The English Civil War casts a long shadow across Oxfordshire. With Oxford claimed as a Royalist stronghold, the conflict divided communities and even families across the county. With so much blood being spilled on Oxfordshire soil, it's unsurprising that so many tales of ghosts and hauntings from across the county are associated with the Civil War. Here are seven of my favourites.
The ghost on horseback who haunts the village of Towersey near Thame is said to have been a cavalier who was killed while fleeing a nearby battle during the Civil War. He was hiding in a nearby barn when his horse neighed, alerting the villagers to his presence.
The villagers clearly supported the Parliamentary cause. They dragged the man out of the barn and either shot or beheaded him before burying his body in an unmarked grave at St Catherine's Church. His ghost is said to be seeing following the route from the barn where he was discovered to his final resting place in the churchyard.
The headless horseman has become something of a local icon in Towersey. The local Morris dancers use a headless horseman as part of their logo!
During the Civil War, Woodstock Manor (now Blenheim Palace) was a prized location for both sides in the conflict. By autumn 1649, the Royalist forces had abandoned the property and it fell into the hands of the Parliamentarians, who took great pleasure in converting King Charles's bedroom into a kitchen and the former Royalist council rooms into a brewery!
However, their time at the Manor was troubled by the activities of a poltergeist that became known as the 'Royalist Devil', who seemed to object to the Parliamentary presence at Woodstock. In October 1649, a shadowy spectre resembling a large dog was witnessed entering the manor. For weeks after this, furniture and logs were thrown about, walls were shaken, windows broken, servants were showered with ditch water and loud noises described as 'dismal thunderings' were heard.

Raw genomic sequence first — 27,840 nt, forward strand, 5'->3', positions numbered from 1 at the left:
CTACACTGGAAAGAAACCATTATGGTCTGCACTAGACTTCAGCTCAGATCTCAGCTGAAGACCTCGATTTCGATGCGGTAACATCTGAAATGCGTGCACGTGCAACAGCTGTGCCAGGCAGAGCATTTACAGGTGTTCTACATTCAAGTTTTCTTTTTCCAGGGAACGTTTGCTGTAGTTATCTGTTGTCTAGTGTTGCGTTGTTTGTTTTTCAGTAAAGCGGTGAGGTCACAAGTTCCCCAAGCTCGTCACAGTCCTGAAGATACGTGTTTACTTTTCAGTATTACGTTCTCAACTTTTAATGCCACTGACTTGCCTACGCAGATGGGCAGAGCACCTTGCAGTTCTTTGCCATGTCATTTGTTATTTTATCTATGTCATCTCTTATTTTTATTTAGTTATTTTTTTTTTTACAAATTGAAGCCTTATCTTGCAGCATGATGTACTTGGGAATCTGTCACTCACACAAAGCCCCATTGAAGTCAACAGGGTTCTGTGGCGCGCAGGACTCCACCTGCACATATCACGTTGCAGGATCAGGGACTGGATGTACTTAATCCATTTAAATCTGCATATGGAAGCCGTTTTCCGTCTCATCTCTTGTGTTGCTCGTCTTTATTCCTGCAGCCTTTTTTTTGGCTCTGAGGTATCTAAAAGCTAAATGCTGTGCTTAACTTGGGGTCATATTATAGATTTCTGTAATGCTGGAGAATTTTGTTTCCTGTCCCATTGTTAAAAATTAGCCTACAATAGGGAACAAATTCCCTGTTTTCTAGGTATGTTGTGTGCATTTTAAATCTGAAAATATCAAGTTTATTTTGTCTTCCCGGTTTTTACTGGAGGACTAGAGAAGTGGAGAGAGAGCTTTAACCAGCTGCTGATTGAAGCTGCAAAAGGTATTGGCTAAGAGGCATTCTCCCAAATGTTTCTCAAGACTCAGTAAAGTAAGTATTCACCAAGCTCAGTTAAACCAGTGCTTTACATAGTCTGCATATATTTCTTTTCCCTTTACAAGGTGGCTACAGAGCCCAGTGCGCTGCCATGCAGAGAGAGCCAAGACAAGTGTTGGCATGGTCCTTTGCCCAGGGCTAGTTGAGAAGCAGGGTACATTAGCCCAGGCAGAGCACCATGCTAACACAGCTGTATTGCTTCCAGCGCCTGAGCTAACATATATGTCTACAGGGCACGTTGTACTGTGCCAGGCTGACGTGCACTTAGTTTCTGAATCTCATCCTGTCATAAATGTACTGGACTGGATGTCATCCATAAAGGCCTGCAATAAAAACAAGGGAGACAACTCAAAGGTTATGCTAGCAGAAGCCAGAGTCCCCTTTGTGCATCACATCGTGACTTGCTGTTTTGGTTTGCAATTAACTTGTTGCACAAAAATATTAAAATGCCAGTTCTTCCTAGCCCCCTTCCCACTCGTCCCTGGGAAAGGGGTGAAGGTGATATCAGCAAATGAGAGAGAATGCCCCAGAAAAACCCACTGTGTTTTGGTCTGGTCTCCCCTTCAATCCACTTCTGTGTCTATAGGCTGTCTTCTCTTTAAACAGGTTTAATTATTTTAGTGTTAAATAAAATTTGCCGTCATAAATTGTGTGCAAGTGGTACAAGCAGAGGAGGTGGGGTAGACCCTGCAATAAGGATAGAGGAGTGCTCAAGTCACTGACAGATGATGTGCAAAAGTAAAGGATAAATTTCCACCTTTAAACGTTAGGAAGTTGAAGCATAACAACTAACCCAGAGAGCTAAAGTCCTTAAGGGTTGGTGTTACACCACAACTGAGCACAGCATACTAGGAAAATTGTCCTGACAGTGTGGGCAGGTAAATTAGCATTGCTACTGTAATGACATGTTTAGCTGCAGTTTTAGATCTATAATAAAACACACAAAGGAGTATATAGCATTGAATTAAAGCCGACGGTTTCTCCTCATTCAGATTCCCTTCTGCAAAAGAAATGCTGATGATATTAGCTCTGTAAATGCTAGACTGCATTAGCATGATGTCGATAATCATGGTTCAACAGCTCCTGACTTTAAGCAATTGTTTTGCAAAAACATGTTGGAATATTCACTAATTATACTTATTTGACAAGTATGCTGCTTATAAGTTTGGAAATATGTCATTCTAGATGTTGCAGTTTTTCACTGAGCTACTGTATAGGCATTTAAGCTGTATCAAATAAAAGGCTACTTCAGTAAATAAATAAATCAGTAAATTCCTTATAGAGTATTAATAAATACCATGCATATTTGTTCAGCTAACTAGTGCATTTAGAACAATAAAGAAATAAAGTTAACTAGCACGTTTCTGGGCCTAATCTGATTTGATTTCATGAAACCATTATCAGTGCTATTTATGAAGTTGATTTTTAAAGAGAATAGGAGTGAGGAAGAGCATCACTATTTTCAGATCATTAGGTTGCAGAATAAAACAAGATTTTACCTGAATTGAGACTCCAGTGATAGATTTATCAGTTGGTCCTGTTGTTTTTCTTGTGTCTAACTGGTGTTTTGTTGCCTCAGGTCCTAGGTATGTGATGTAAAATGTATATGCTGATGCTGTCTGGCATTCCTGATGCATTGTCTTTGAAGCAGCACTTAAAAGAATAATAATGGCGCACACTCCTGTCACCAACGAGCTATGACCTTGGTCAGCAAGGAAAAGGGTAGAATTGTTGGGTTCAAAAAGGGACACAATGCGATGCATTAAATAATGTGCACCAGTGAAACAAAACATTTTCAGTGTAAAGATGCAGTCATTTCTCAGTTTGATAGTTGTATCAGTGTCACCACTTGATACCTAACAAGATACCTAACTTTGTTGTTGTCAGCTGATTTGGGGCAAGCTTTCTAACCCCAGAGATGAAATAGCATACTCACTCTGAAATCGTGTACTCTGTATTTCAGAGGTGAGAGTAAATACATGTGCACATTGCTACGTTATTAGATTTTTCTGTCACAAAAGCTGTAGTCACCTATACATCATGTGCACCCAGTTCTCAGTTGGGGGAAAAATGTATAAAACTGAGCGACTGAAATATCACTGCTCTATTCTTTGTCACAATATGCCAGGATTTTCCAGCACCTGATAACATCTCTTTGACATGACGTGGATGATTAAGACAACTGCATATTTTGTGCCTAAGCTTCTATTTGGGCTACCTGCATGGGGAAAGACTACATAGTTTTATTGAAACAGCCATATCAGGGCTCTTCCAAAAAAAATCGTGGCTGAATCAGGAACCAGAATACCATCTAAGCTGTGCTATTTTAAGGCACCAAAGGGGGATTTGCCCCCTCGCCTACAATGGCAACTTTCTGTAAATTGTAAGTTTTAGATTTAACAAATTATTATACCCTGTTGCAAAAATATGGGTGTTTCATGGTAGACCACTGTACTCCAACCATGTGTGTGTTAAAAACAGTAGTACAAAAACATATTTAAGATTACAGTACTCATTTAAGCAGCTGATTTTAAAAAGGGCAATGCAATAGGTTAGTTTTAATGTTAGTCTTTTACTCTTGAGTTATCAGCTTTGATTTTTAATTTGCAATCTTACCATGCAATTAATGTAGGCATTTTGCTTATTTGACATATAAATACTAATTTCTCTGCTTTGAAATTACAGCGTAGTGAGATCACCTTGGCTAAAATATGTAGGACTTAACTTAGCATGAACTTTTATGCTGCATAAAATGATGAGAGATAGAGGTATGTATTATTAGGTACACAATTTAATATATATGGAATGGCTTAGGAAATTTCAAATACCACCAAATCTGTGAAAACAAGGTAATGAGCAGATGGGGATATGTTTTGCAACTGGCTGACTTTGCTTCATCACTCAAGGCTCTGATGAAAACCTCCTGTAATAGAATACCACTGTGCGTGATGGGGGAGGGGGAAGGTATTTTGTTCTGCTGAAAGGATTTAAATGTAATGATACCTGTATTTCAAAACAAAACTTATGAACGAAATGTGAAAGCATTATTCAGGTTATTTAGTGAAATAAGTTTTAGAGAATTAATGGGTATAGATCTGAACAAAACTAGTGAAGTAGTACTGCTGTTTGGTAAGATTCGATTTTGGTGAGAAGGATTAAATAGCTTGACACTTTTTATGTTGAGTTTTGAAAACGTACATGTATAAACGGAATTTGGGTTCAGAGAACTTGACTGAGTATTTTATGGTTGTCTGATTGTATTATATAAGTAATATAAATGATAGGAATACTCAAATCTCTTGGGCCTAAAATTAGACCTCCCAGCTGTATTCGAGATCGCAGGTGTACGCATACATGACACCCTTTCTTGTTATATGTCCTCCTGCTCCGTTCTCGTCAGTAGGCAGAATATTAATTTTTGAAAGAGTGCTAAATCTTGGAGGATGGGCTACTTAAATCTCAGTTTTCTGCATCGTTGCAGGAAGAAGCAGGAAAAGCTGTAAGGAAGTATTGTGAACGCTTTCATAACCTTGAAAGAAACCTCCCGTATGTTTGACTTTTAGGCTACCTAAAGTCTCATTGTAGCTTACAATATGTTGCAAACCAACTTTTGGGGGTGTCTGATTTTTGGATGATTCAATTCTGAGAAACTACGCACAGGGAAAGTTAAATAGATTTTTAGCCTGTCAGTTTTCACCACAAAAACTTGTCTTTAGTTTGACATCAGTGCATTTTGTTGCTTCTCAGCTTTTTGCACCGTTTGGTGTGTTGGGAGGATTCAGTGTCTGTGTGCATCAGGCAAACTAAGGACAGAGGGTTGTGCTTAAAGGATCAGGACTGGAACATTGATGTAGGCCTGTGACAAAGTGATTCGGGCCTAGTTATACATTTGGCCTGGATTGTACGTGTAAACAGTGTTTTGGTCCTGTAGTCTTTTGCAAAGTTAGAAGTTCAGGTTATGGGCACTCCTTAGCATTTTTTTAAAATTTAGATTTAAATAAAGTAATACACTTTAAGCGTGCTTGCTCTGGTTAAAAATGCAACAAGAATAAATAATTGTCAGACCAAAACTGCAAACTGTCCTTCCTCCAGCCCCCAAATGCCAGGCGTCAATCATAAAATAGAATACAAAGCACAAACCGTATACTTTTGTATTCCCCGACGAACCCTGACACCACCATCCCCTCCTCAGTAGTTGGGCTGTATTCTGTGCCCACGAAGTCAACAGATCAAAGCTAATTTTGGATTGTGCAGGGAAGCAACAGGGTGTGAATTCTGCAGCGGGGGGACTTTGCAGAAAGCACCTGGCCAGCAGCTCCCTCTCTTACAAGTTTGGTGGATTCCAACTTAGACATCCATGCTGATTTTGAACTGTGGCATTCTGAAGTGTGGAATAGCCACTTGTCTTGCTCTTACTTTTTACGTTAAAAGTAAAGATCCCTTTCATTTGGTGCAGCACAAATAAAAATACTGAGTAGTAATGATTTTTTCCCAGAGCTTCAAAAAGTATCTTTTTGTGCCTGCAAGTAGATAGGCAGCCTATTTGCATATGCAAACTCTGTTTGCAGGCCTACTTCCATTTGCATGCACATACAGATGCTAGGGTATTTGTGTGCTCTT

Eventually the Parliamentarians could stand it no longer and fled the Manor. Some have suggested that local pranksters opposed to the Parliamentary cause could have been responsible for the haunting, but it remains one of Woodstock's most enduring supernatural tales.
The ghost of Francis Windebank is said to haunt the path known as Dead Man's Walk, which runs along the southern side of Merton College, Oxford. Windebank was a colonel in the Royalist army, though one who seemed to have prioritised pleasure over his military duties. He was attending a ball at Bletchingdon Park when the house was surrounded by Parliamentary forces.
Francis Windebank surrendered, and the Parliamentarians allowed him to leave and return to Royalist-controlled Oxford. However, the Royalists took a dim view of him not having stood up to the enemy. He was court-marshalled and sentenced to be executed.
According to two differing accounts, his sentence was either carried out against the wall outside the town hall, or in the Fellows Garden at Merton College. His ghost can be encountered either walking the length of Dead Man's Walk, or wandering the gardens of Merton College.
The headless ghost who haunts the churchyard of All Saints Church in Faringdon has caused some debate. Everyone agrees that there is a headless ghost; what they disagree about is who he is and how he lost his head!
The ghost is a man dressed in 17th century costume who was said to be often seen walking past the north wall of the church adjacent to Faringdon House for many years until a priest was able to 'lay' his ghost using bell, book, and candle.
One of the most frequent ideas about the ghost's identity is that he is a descendant of the Unctons, a local noble family. During the Civil War, Robert Pye Uncton senior found himself defending Faringdon House for the Royalists against Parliamentary forces led by his own son, Robert Pye Uncton junior!
During the battle, a cannonball is said to have demolished the spire of All Saints church. Some have speculated that if one of the warring Unctons got in front of said cannon, it could account for the ghosts missing head!